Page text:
Probiotic curbs nitrate poisoning, also lessens methane emissions

Image: Texas A&M AgriLife

Two government researchers and a college graduate student aiming at one issue in the cattle industry are finding they can address two issues – nitrite poisoning and methane emissions – with an animal probiotic they are developing.

The new probiotic is now on its way to commercialization.

The science behind the patent-pending technology, developed by Texas A&M AgriLife Research and the U.S. Department of Agriculture Agricultural Research Service (USDA-ARS), occurred over a seven-year period.

Stress from the drought of 2011 caused high nitrate levels in millions of tons of forages and hays, elevating the risk to cattle, because their rumen converts nitrate into poisonous nitrite during digestion.

Longtime collaborators Bill Pinchak, AgriLife Research beef nutritionist in Vernon, and Robin Anderson, microbiologist with USDA-ARS in College Station, initiated research to combat the poisoning.

Elizabeth Latham joined the research in 2013 as a Texas A&M University doctoral student under both Pinchak and Anderson. She was pursuing a research program in the microbiome in relationship to animals.

“The initial project they put me on was only supposed to last a few months,” Latham said. “After three years, the excitement of what was possible kept me working on the same project. Seven years and many research papers later, we’re ready to move out of the research phase and into the commercialization phase.”

She is now lead scientist with Bezoar Laboratories LLC in Bryan, a company she formed, and is carrying the research to the marketplace to address not only nitrite poisoning, but methane gas production.

Their product, a bacteria-based probiotic, is expected to increase feed efficiency, decrease the carriage of pathogens and reduce methane emissions.

Pinchak said nitrate poisoning from forage and hay is regularly occurring – in years when the occurrence is high, producers just don’t use the feed or they mix it with a low nitrate forage to slowly acclimate the animals to the high nitrate feed.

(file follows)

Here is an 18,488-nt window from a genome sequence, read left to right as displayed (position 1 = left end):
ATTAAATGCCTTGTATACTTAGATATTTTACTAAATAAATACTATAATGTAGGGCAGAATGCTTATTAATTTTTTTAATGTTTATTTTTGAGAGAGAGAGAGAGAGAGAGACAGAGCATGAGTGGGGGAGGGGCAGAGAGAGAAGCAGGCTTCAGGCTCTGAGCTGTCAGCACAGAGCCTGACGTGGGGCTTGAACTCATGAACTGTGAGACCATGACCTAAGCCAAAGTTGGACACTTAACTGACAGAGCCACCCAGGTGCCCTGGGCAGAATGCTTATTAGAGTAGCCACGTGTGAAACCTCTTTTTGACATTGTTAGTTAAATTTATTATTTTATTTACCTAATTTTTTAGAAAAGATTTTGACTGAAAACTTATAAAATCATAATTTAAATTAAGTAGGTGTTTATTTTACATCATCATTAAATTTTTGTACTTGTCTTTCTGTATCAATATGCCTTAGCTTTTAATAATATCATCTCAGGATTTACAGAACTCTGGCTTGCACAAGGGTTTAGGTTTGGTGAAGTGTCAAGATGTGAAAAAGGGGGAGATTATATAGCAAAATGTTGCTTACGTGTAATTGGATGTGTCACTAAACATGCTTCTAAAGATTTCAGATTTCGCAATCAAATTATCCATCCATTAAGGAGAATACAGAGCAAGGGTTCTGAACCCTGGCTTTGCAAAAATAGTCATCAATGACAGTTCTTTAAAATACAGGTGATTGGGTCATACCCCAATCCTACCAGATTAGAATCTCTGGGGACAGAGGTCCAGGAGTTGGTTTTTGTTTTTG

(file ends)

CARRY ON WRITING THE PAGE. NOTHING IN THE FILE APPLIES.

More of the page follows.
Their initial research sought to find a hypernitrate- and hypernitrite-metabolizing bacteria to be fed as a probiotic to decrease risk of poisoning in animals eating high nitrate feed.

Anderson explained nitrate and nitrite are two different chemicals – nitrate is commonly found in some plants, usually at low levels, and is not particularly toxic to cattle. But when plants accumulate high levels of nitrate in response to heat or drought stress, the microbes in the rumen of animals eating those forages convert the nitrate into a more toxic form, nitrite.

“There are also naturally occurring microbes that can take nitrite and detoxify it into ammonia or nitrogen gas,” he said. “However, that process is much slower. So if the animal is not acclimated, the first process takes place faster than the second and the animal becomes sick.”

A number of probiotics currently available have a limited shelf life because they are live bacteria, Pinchak said. The team concentrated on finding beneficial bacteria that would form a spore to increase the shelf life, and that would metabolize both hypernitrate- and hypernitrite-metabolizing ability.

“The bacteria would go into dormant sporiform state, which would regenerate when administered to the animal,” he said. “In 2013, we did preliminary studies showing we had bacteria that could meet this goal.”

Anderson said the bacterium selected is commonly occurring in the rumen, albeit at low levels. But instead of ranchers spending the extra time and effort to build up higher levels of the bacterium and gradually acclimate their animals to the feed, “we isolated the nitrate/nitrite metabolizing bacterium from the rumen.

“Using ‘old school’ classical microbiological methods called strain selection, our team was able to naturally increase the detoxifying ability of the isolated bacterium, making it hypernitrite metabolizing, and thus much faster acting,” he said.

Latham took the research further in her doctoral studies. One of the benefits of nitrate per se when fed to an animal intentionally is it leads to decreased methane production, the researchers said.

“The right amount of nitrates in feed can actually decrease the amount of methane produced, thus helping decrease the amount of greenhouse gases,” Pinchak said. “The probiotic research grew beyond our original objectives as we came to understand this bacterium’s potential value in methane and pathogen mitigation when combined with nitrate supplementation.”

The most recent publication on the combined work can be found in the Bioresource Technology journal.

“Once we saw the data, we realized the potential of other benefits it could provide producers in the world,” Latham said. “We currently have a patent application under examination by the U.S. Patent and Trademark Office.”

More at Texas A&M AgriLife Research

Share